The motorbike is back in Turin. In the ‘Twenties there were a hundred and twenty manufacturers here; these fell to twelve in 1950, two in 1970 and zero a few years later. The heaviest of silences broken in 2015 by César Mendoza, former director of the IED of Turin. His idea: to set up a new motorbike firm (Nito) responding to urban mobility demands while respecting the environment. A blank sheet, a few trusted associates, the support of the Polytechnic and a number of Italian and foreign companies, loads of ideas and one certainty: electric drive guaranteeing sustainability, convenience and enjoyment.
So NITO (an acronym for Nuova Industria Torinese) was born. It made its debut at the EICMA in Milan in November with four “ecological” products that will be marketed in 2017 through e-commerce and monobrand stores. Two human powered: the N1 kick-scooter and the N2 convertible bike; two motor-driven, the N3 folding moped and the NES scooter. The common denominator, the pursuit of maximum functionality through style and materials. In a word, design.
The kick-scooter was designed by Mendoza in person with above all an adult public in mind. It combines a sturdy tube structure with a wooden board; it fits handy 10” wheels with inner tube and bicycle type brakes. It weighs 7 kg, it folds up and offers fully 24 personalisations.
The Nito N2 convertible bike is an evolution of the project developed some time ago at IED by Daniele Morselli and Luca Tomatis who also worked on this second stage. As in the original project, it can take on three configurations: standard, scooter type (including pedal function) and fold-up for transport. Transmission and frame have been extensively revisited; the 20” wheels are caster-type and there is a disc brake at the front.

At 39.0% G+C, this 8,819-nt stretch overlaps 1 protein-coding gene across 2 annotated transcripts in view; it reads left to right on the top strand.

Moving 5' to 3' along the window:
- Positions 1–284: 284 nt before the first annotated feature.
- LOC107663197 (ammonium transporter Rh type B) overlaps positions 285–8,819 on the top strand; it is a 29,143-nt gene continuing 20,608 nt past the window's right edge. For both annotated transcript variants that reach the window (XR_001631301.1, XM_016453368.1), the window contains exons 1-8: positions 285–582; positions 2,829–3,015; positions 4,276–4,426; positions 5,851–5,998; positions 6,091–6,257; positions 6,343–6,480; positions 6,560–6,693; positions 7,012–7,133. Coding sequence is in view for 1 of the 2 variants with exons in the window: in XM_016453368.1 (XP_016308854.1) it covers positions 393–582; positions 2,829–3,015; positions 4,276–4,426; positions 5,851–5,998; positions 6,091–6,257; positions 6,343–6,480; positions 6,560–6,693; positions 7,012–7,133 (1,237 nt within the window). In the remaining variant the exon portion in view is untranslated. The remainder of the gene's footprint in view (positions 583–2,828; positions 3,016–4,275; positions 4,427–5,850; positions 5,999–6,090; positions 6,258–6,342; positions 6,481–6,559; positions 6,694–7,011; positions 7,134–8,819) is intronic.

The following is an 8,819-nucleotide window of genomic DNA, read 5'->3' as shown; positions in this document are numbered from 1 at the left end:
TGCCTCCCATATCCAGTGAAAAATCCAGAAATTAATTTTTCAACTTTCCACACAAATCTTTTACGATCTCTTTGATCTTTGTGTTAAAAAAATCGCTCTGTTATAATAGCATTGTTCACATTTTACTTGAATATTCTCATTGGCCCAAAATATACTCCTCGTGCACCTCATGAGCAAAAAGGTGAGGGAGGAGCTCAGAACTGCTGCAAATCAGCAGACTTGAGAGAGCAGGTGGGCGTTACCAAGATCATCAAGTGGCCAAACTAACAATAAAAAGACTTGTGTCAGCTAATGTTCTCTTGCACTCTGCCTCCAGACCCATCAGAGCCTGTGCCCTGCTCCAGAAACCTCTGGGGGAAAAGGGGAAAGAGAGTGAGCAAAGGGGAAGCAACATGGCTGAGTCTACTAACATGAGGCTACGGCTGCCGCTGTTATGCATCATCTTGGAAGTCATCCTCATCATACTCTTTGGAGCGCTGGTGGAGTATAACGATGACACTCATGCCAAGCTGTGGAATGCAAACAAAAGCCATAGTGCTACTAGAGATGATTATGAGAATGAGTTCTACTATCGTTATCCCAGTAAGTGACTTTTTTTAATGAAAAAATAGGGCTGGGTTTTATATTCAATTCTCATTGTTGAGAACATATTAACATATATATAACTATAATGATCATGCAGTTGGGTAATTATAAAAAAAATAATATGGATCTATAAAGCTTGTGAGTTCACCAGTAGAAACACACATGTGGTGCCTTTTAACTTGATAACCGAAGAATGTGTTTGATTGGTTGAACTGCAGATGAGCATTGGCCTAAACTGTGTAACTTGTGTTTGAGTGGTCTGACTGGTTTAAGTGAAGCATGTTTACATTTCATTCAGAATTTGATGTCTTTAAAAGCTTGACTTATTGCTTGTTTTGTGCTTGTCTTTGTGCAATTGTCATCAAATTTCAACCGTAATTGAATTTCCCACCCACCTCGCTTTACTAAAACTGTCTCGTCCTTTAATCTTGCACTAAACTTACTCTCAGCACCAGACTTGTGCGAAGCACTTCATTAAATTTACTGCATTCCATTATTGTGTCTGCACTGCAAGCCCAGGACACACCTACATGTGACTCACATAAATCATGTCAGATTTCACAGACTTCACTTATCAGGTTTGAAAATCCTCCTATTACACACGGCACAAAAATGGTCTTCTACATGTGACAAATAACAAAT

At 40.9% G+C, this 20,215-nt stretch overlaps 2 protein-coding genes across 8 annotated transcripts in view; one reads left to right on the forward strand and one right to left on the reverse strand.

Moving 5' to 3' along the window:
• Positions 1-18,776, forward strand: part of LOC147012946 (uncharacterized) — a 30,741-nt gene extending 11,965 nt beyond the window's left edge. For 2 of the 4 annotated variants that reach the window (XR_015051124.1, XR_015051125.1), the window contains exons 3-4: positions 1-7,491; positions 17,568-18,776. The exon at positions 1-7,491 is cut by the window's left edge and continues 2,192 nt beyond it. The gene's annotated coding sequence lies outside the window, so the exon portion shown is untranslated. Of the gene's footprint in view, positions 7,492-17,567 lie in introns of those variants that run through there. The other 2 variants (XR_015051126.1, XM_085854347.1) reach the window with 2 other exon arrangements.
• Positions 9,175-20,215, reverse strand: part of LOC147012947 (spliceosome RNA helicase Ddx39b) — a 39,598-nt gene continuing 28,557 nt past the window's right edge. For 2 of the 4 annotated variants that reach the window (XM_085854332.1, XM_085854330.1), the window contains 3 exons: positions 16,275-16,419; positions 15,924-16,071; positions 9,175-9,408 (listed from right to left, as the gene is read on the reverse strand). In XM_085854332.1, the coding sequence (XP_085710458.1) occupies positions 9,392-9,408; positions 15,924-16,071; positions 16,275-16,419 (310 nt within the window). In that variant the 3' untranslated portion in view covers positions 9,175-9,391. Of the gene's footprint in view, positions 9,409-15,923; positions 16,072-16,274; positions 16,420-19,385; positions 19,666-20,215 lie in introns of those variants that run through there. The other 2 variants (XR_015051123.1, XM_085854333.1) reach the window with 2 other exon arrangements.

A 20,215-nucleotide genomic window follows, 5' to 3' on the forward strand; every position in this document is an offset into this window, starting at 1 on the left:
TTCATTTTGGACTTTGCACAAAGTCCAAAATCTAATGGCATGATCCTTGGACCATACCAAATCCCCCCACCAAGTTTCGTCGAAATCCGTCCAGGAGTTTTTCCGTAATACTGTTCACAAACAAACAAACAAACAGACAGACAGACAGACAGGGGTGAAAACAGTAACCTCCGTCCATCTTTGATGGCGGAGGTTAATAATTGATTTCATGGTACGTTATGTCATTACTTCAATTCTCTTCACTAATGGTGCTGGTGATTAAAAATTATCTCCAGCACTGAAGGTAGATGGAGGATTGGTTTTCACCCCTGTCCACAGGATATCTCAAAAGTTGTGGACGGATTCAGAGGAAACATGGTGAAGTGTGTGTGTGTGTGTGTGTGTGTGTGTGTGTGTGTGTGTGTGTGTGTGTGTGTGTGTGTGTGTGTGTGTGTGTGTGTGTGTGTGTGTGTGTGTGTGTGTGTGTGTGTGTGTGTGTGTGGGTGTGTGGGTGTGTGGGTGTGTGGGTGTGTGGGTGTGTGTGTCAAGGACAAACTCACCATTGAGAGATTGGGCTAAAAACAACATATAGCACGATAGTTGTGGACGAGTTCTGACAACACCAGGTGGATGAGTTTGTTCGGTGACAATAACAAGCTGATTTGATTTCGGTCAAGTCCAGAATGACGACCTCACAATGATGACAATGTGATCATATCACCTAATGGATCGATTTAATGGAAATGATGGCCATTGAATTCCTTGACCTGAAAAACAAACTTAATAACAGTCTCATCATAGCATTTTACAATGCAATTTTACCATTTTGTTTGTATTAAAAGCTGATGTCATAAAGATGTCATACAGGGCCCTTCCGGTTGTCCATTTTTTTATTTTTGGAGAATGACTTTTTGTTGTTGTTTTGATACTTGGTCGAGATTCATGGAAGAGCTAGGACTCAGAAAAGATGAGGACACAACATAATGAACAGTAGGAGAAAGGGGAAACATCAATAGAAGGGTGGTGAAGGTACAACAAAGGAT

The Nito N3 moped, approved for one person, can also be folded. Derived from a Chinese vehicle it was designed with young people and entertainment in mind. The aluminium frame houses the battery and is topped by the long saddle of cross-country inspiration. The mono-shock rear suspension and front disc brake are noteworthy. The motor (in the rear hub) delivers 1.5 kW for 45 kph; range varies from 40 to 50 kilometres and recharge time goes from 3 to 6 hours.
Topping the offering here is the Nito NES scooter, approved for two. “It offers a personal styling language that harks back to the concept of Italian seaside holidays”, explains Mendoza. Outstanding is the streamlined front zone with integrated headlight and the “free” rear with saddle (three variants available) that seems to float on the wooden footboard. The 4 kW motor reaches a speed of 45 kph and range is about 80 kilometres, with a recharge time of 3-4 hours.
Full article in Auto&Design no. 222